What is the scope of protection for a two-letter trademark? Novagraaf’s Frouke Hekker examines the implications of a recent EU General Court ruling.
The holder of the European trademark WE sought to prevent the registration of a figurative mark for the word EW, on the grounds that the marks were confusing similar, due to visual and phonetic similarities, as well as the similarities between the respective goods for which protection is sought. Both trademarks covered similar fashion-related products. EUIPO’s Opposition Division and later its Board of Appeal agreed; however, in its judgment of 4 May, the EU’s General Court annulled the EUIPO decisions.
Likelihood of confusion is a key criteria when assessing the similarity of trademarks. To establish whether there is likelihood of confusion, the visual, phonetic and conceptual similarity will be assessed as well as the goods and/or services involved. This assessment is based on the overall impression given by those marks, account being taken, in particular, of their distinctive and dominant components. A low degree of similarity between the goods or services may be offset by a high degree of similarity between the marks, and vice versa.
Background to the appeal proceedings
EUIPO’s Opposition Division found there to be a likelihood of confusion between the trademarks, which the Board of Appeal upheld. Both the Opposition Division and the Board of Appeal stated (in short) that the signs at issue showed significant visual and phonetic similarities, and that there would therefore be a likelihood of confusion within the relevant public (Italian- and Spanish-speaking consumers).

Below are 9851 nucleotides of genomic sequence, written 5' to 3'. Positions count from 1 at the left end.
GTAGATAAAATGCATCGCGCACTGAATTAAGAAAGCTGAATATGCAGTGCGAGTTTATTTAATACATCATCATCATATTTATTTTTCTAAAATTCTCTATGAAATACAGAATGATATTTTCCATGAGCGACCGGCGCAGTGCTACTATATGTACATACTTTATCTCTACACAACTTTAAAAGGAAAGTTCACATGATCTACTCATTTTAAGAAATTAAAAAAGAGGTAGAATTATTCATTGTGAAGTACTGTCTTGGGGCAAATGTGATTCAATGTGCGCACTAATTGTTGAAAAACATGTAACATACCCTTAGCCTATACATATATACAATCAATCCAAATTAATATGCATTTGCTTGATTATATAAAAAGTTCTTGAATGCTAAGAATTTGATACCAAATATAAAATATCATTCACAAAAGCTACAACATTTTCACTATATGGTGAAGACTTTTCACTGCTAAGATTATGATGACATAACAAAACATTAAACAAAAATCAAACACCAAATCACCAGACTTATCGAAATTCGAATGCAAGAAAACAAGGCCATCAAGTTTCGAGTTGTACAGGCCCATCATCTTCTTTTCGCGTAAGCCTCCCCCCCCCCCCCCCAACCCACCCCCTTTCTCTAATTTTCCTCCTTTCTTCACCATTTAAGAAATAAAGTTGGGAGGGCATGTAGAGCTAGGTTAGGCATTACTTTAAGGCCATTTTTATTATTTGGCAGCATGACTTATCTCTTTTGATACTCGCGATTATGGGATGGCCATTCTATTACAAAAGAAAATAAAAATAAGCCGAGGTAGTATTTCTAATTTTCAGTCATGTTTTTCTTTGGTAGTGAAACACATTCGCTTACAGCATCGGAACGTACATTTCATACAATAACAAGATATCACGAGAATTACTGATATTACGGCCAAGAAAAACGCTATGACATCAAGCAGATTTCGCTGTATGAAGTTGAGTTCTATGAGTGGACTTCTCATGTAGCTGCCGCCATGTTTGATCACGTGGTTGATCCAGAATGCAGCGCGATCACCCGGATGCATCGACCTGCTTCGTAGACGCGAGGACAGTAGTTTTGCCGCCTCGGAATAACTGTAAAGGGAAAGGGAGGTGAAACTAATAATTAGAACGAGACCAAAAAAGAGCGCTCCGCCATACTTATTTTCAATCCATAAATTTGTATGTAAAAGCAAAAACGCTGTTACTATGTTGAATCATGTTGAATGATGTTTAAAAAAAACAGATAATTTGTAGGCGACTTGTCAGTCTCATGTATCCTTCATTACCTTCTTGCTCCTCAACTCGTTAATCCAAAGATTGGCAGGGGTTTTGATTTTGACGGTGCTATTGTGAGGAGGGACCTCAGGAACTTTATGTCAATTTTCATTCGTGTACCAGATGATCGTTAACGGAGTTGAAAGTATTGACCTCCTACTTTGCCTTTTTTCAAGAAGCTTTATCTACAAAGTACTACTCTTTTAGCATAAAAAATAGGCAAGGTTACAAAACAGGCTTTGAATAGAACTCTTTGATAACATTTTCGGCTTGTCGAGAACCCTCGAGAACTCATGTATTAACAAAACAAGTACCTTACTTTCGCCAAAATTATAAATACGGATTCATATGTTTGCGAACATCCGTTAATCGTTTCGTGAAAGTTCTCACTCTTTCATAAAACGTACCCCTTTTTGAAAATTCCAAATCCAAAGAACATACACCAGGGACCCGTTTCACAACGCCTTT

EU General Court judgment
In appeal against the Board of Appeal’s judgement, the applicant (the trademark holder of the EU figurative mark EW) argued that the earlier EUTM word mark WE has a limited scope of protection because it ‘has little phonetic and visual complexity’ and that the differences between the marks are substantial. It further argued that conceptually, WE has a meaning for the English-speaking public, whereas EW is meaningless.
The EU General Court ruled in favour of the applicant, finding that with shorter signs, the relevant public will see differences between the signs more clearly. It also held that as the letters E and W are in different order, there is a low degree of visual and phonetic similarity. With regard to the meaning of WE, the EU General Court observed that, for the Italian and Spanish public which has no knowledge of English, WE is meaningless and therefore conceptually neutral. For the English-speaking public however, the General Court stated that, in conformity with the argument of the applicant, the marks are conceptually dissimilar.
Based on the above considerations, the General Court annulled the decision of the Board of Appeal in its entirety, finding there to be no likelihood of confusion between the earlier trademark and the trademark applied for.
Frouke Hekker works at Novagraaf’s Competence Centre. She is based in Amsterdam.